- Funds must be used for increased healthcare related expenses or lost revenue attributable to coronavirus. They may not be used for expenses or lost revenue that have been reimbursed from other sources or that other sources are obligated to reimburse.
- This funding is for a broad range of unreimbursed expenses, and does not change Medicare or Medicaid coverage or coordination of benefits.
- Additional information on eligibility, payment formulas, and distribution timeline, is available here: https://www.hhs.gov/coronavirus/caresact-provider-relief-fund/index.html
Medicare Coding and Billing
Key Medicare Clinical Lab Fee Schedule (CLFS) Codes
- 87426 (Infectious agent antigen detection by immunoassay technique, (e.g., enzyme immunoassay [EIA], enzyme-linked immunosorbent assay [ELISA], immunochemiluminometric assay [IMCA]) qualitative or semiquantitative, multiple-step method; severe acute respiratory syndrome coronavirus (eg, SARS-CoV, SARS-CoV-2 [COVID-19])
- P9603 (Per mile travel allowance)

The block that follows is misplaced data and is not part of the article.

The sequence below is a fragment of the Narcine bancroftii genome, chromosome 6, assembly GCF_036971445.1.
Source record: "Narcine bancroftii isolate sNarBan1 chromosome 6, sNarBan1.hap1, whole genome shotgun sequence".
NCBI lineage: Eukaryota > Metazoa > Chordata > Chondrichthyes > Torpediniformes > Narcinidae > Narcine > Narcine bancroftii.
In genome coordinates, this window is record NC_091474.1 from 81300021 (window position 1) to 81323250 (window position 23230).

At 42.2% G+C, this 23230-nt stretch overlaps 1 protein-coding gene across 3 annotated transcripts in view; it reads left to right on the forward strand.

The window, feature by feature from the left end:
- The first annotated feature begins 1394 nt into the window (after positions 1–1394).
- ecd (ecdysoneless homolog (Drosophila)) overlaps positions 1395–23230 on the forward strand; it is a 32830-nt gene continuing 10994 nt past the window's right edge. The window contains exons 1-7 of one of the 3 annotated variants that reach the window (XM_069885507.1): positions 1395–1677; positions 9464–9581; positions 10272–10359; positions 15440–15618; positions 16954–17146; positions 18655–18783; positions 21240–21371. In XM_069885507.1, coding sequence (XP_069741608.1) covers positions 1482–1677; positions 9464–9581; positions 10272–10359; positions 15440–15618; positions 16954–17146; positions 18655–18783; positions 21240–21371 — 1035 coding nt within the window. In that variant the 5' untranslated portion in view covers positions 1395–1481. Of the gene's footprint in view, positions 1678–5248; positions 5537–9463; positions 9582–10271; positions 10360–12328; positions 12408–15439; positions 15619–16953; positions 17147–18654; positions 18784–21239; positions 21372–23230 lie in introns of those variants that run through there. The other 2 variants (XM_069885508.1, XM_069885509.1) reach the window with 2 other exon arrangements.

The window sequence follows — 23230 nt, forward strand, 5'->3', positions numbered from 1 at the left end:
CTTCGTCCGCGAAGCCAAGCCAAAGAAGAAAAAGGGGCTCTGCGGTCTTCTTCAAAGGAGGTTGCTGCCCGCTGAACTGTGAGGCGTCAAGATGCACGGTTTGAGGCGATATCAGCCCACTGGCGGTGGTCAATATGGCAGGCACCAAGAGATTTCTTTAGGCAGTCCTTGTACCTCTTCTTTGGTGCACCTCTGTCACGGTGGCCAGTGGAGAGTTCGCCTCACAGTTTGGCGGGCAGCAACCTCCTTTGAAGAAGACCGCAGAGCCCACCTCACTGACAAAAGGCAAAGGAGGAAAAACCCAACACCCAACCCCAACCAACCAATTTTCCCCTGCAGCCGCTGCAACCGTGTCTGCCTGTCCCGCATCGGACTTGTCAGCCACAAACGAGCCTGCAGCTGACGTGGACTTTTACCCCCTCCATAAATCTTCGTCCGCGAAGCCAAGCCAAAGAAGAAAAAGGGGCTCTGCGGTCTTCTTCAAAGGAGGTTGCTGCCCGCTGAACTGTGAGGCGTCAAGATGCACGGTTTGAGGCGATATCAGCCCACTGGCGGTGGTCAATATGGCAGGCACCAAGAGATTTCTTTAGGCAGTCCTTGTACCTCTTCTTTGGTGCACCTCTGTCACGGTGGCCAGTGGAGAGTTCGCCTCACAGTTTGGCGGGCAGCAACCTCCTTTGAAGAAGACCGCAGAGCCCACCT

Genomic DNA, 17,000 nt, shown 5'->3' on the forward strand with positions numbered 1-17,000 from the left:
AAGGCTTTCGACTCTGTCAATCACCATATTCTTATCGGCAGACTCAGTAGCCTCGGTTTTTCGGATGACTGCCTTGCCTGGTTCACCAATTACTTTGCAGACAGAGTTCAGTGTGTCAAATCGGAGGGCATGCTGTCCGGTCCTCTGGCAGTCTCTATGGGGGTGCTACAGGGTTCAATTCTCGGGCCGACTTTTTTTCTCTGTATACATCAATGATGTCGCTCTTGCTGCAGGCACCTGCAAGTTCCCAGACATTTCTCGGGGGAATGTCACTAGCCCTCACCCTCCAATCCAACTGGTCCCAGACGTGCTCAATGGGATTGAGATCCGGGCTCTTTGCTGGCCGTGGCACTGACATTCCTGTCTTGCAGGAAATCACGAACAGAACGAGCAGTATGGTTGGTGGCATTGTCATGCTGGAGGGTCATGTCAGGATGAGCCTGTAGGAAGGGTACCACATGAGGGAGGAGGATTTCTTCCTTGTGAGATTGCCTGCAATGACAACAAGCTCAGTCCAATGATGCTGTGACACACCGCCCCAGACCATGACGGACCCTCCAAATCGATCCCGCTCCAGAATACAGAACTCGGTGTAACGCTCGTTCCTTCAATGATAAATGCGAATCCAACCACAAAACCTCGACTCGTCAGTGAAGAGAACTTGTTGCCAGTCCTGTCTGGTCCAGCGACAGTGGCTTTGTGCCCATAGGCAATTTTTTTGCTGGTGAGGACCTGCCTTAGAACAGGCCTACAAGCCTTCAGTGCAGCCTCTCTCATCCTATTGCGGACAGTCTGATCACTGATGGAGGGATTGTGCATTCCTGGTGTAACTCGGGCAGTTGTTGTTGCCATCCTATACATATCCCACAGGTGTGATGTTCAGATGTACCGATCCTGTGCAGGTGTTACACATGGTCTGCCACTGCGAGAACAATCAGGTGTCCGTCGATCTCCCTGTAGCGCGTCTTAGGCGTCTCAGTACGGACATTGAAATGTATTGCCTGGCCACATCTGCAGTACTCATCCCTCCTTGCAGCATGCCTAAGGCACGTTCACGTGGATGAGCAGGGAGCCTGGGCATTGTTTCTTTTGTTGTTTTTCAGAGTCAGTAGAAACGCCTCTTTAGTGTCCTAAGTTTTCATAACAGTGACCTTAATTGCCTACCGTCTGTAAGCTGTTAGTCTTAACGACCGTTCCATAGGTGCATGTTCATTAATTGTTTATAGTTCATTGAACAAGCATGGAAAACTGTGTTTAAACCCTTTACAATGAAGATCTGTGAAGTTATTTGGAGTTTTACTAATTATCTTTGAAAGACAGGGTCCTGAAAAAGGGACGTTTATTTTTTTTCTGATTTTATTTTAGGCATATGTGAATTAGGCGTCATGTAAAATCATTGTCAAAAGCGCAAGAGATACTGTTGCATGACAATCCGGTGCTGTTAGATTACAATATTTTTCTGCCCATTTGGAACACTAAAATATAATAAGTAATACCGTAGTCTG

- P9604 (Per Flat-Rate Trip Basis Travel Allowance)
- G2023 (Specimen collection for severe acute respiratory syndrome coronavirus 2 (SARS-CoV-2) (Coronavirus disease [COVID-19]), any specimen source)
- G2024 (Specimen collection for severe acute respiratory syndrome coronavirus 2 (SARS-CoV-2) (Coronavirus disease [COVID-19]), from an individual in a skilled nursing facility or by a laboratory on behalf of a home health agency, any specimen source)
- Information on additional COVID-19 test codes and pricing is available here: https://www.cms.gov/files/document/mac-covid-19-testpricing.pdf
- CLIA and coding guidance: https://www.cms.gov/files/document/admin-info-20-06-clia.pdf
This document was financed at U.S. taxpayer expense and will be posted on the CMS website.